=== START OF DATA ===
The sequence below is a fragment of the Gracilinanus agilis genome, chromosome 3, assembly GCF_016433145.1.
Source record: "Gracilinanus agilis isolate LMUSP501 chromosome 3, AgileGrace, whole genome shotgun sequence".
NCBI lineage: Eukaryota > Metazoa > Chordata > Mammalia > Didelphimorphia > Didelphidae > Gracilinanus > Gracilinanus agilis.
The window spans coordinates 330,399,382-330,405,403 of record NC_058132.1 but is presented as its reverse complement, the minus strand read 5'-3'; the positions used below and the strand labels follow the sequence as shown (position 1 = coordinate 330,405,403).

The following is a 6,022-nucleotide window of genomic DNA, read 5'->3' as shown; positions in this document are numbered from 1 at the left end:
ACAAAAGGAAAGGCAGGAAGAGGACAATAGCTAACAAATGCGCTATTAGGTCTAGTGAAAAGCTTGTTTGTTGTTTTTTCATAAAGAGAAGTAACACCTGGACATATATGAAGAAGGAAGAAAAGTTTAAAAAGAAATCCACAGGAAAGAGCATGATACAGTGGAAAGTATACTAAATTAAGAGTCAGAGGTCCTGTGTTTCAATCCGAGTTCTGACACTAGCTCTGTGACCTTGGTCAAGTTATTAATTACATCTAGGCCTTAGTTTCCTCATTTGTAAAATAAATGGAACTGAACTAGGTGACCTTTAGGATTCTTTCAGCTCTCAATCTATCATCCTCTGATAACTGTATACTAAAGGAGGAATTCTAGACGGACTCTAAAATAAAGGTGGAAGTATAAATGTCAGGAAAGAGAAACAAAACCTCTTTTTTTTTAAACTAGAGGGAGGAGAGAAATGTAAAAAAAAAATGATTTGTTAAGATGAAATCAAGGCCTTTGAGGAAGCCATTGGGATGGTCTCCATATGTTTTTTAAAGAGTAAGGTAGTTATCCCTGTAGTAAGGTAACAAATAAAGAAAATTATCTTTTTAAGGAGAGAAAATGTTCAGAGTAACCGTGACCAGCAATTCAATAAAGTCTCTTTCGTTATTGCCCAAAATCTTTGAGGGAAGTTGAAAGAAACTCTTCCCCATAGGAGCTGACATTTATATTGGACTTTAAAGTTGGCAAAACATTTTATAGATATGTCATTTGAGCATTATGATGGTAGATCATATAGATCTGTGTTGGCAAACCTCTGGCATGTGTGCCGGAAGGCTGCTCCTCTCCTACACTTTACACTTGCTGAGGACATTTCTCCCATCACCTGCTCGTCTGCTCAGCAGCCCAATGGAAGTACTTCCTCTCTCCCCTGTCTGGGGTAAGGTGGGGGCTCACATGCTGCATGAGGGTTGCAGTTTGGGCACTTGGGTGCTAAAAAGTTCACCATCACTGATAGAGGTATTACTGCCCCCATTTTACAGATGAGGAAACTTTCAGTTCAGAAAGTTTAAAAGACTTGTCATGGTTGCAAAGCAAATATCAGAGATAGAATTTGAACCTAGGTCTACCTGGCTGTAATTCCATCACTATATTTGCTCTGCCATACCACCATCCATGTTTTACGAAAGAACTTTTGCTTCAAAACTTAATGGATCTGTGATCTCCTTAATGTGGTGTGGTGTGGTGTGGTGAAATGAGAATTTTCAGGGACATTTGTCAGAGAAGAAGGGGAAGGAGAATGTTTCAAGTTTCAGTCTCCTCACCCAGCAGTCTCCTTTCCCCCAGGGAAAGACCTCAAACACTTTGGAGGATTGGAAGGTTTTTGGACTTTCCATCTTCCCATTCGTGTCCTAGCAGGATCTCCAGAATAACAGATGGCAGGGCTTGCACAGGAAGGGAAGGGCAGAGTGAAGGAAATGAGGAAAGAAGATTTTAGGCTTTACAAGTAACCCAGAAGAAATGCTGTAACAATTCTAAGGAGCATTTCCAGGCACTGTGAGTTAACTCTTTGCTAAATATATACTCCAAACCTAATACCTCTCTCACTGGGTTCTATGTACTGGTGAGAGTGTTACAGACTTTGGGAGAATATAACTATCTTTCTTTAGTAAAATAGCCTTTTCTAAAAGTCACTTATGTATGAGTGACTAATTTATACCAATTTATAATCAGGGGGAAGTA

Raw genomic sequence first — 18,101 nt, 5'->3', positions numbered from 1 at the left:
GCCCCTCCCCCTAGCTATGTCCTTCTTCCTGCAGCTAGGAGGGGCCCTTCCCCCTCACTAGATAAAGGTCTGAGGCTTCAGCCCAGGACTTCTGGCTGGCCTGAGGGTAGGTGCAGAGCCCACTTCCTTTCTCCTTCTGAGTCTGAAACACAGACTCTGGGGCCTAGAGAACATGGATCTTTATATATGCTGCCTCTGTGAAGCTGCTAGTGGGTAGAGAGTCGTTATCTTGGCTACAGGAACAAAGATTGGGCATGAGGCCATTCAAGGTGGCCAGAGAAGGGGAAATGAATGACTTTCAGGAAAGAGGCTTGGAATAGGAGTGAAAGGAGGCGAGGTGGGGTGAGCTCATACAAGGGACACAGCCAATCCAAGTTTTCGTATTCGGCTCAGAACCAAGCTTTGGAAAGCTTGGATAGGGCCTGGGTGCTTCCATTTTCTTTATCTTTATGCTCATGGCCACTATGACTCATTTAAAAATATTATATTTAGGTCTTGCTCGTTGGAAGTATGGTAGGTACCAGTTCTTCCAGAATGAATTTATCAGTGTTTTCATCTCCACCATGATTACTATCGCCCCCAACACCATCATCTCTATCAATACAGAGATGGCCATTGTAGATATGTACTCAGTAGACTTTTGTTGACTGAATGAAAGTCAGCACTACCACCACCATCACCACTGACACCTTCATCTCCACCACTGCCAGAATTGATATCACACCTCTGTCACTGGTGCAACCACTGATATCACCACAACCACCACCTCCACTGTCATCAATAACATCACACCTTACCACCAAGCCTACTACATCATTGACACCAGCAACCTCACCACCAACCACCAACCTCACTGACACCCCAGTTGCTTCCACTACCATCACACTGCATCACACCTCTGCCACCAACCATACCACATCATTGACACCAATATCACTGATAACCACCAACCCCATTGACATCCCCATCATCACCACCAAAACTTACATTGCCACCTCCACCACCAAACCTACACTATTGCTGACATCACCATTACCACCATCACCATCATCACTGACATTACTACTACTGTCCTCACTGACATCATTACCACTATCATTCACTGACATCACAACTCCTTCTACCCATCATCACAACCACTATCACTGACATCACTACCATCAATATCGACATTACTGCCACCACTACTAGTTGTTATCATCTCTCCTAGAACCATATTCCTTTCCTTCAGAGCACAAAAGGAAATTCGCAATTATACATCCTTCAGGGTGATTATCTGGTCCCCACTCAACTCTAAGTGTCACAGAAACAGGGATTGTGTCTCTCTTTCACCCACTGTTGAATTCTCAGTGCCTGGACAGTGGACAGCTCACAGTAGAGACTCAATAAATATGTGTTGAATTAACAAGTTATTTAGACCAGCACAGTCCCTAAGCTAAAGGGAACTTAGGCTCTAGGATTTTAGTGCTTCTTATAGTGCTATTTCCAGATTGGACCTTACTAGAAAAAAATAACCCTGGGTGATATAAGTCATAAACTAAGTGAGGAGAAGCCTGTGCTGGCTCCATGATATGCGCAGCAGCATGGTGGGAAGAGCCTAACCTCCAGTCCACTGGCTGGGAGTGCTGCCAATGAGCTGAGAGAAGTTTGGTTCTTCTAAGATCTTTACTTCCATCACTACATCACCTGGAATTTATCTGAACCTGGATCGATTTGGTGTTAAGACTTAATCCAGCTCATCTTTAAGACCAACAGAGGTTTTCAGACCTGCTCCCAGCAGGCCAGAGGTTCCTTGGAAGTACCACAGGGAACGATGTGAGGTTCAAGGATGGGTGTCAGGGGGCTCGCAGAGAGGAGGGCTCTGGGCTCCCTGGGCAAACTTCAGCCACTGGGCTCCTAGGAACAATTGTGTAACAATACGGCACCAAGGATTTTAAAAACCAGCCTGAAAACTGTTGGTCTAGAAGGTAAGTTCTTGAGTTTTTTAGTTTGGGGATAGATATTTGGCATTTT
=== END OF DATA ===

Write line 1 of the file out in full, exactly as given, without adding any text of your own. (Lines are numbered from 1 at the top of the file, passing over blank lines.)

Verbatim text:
The sequence below is a fragment of the Gracilinanus agilis genome, chromosome 3, assembly GCF_016433145.1.